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mr. corker: madam president? the presiding officer: the senator from tennessee. mr. corker: thank you. madam president, i came to the united states senate in 2006, and i was the only new republican elected to the senate that year. many people considered that a great accomplishment, but my greatest accomplishment of 2006 was convincing ramona lessen to put off retirement for just a few more years and stay on as my scheduler and executive assistant. after six years in washington, i know without a doubt that the biggest success of my first term is that ramona did not fire me -- until now. ramona is retiring this week after 34 years. i'm told that she violated child labor laws by starting work when she was five years old.
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ramona came to the senate in 1979 to work for senator already aralready--larry pressler from e south dakota. she worked for senator pressler for 16 years plus two when he was in the house. when ramona began working in the senate in 1979, jimmy carter was president, robert byrd was the majority leader, and howard baker was the republican leader, and probably most relevant to ramona, espn started broadcasting. post-it notes were invented and one of the most popular songs was gloria gainer's "i will survive." she has not only survived but thrived in the united states senate for more than three decade. in 1994 she took another new tennessee senator named bill frist under her wing. she worked for senator frist for 12 years and then in 2506 i convinced -- and then in 2006 i
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workeconvinced her to work in or office for one year. that has turned into six years. ramona has learned a lot about me. i've learned that ramona loves music. her first job was as a high school band director. she is a great piano player. she's played the pee annie at my home and at staff gatherings. she loves country music. i think that's a big reason she has adopted tennessee as her second home state. i've learned that it isn't too hard to know where you stand with ramone flay. occasionally i'll make a request or suggestion and ramona responds with a certaining expression, a polite term for a look of disapproval. and i know exactly where i stand and sometimes candidly often i recalibrate my position per request. i've learned that ramona is a huge sports fan.
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if the masters or u.s. open are on, i'm not going to interrupt her. she also loves football and that's appropriate because i've also learned that she is a master of the awbled. in 2008 i was heavily involved in an effort to bring volkswagen's u.s. production facility to chattanooga. just before one of the final meetings in tennessee, a planeful of decision-makers was stuck on the tarmac in germany without clear action to land in the u.s. some kind of paperwork issue. anybody who has been involved in a major recruitment effort knows that in something like this, even a small glitch can be a major setback. the volkswagen folks called me. i talked with ramona. i am not entitled sure what she did but i'm sure it was all legal and above board. at one point she was sitting there jockeying several phone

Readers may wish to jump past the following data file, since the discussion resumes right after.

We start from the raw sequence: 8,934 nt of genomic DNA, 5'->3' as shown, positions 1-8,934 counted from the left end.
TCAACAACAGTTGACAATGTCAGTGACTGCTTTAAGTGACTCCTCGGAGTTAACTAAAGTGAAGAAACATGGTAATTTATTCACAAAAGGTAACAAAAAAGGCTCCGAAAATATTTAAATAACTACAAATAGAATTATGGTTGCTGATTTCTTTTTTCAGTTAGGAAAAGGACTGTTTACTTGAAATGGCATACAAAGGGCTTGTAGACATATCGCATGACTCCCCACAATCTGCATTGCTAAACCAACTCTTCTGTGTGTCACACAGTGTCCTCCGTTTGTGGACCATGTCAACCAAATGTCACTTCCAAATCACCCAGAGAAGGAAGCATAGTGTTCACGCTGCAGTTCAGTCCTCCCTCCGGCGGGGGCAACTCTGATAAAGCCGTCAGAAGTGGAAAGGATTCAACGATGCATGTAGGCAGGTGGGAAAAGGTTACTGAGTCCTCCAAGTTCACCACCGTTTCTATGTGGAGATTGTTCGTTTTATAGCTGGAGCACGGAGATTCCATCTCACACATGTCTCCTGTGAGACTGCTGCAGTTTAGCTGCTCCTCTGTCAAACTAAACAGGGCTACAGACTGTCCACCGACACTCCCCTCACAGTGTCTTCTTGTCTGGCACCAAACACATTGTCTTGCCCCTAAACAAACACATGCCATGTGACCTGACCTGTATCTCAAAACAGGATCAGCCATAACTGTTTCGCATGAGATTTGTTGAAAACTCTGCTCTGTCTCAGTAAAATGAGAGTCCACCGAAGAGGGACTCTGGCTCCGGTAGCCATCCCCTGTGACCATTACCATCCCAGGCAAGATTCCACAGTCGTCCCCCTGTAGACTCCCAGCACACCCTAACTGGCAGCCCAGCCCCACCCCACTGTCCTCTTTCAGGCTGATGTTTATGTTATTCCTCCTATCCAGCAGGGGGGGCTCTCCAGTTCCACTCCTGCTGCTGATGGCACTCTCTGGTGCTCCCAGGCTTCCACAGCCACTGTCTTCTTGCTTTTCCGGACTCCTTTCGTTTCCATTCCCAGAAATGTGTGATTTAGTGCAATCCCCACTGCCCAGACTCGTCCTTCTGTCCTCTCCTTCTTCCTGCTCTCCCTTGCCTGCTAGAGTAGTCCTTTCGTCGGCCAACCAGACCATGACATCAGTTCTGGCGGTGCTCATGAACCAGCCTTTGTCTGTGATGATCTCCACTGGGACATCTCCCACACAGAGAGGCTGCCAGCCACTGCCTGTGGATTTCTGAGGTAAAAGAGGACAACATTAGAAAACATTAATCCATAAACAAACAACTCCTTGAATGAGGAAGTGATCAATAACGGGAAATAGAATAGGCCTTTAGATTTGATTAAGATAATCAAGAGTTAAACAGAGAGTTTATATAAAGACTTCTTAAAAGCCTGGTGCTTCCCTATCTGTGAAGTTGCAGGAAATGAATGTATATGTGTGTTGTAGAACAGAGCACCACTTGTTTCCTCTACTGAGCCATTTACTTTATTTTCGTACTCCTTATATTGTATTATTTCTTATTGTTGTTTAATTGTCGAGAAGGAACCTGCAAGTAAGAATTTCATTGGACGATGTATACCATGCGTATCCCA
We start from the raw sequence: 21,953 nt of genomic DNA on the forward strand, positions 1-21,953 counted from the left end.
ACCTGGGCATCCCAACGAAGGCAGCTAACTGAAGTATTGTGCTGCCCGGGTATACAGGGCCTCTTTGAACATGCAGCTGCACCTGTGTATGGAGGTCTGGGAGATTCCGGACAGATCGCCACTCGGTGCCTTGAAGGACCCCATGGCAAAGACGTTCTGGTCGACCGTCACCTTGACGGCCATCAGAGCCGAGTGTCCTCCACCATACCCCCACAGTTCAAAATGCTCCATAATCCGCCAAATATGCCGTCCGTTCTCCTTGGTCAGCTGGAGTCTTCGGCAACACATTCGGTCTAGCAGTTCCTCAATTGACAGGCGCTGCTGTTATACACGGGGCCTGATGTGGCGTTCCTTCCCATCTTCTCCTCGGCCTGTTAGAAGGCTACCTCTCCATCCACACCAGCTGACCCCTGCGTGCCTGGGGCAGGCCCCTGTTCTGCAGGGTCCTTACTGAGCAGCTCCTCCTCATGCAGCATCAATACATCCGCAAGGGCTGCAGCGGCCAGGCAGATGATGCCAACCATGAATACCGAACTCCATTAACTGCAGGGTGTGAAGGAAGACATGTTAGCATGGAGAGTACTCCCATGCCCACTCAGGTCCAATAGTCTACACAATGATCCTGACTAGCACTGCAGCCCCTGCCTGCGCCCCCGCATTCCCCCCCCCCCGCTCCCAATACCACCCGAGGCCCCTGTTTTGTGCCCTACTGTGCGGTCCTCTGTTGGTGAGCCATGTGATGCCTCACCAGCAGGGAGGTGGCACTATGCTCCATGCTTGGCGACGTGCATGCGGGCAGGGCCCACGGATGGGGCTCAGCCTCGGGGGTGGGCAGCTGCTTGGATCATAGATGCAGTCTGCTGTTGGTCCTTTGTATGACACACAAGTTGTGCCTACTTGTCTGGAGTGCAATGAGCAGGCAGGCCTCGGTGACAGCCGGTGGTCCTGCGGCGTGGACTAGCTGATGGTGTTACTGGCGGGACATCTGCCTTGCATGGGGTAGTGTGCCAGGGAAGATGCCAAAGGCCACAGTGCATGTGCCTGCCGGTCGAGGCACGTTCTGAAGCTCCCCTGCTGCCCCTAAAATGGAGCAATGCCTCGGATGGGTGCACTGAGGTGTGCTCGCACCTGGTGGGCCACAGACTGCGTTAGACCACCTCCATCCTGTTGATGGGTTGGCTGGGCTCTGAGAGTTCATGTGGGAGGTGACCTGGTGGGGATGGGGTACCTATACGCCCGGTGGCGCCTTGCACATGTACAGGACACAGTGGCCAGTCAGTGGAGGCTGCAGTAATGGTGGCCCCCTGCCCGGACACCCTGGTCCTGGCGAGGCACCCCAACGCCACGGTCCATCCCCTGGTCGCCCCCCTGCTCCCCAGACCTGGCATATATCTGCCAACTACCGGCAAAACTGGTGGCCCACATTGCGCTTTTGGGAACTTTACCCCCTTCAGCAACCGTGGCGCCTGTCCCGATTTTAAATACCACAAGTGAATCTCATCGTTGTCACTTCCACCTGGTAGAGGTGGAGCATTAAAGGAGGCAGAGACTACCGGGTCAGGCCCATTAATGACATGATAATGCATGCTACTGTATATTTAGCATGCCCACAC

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calls on th on the switchboard d talking the plane off the runway in germany. the volkswagen executives landed in the u.s. highly impressed with ramona lessen. shortly thereafter, they chose chattanooga for her u.s. production facility. she was a home run no doubt. i think ramona's greatest contribution is her ability to make staff a family, and office a a home. ramona makes sure that we're celebrating each other. babies are born, people are getting married, and life in general. at christmastime she makes sure the office is decorated and filled with christmas music.
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her favorite moments in the office are when someone brings a baby or a child. that child learns quickly, as we all do, that ramona keeps a basket of candy in her desk. and there's a good chance that the child's picture is on ramona's cherished bulletin board. her loud, infectious laugh is a staple at staff gatherings. it will be sorely missed. as there is a memorable saying in the movie, "the queen -- where queen elizabeth tells prime minister tony blair, "you are my tenth prime minister, mr. blair. i am proud to have been ramona lessen's third senator. senators come and go, but for 34 years ramona lessen has been a constant? the senate. the senate is better for t our country and tennessee are better pour it. i know senator pressler, senator frist are better for it. our staffs are better for it.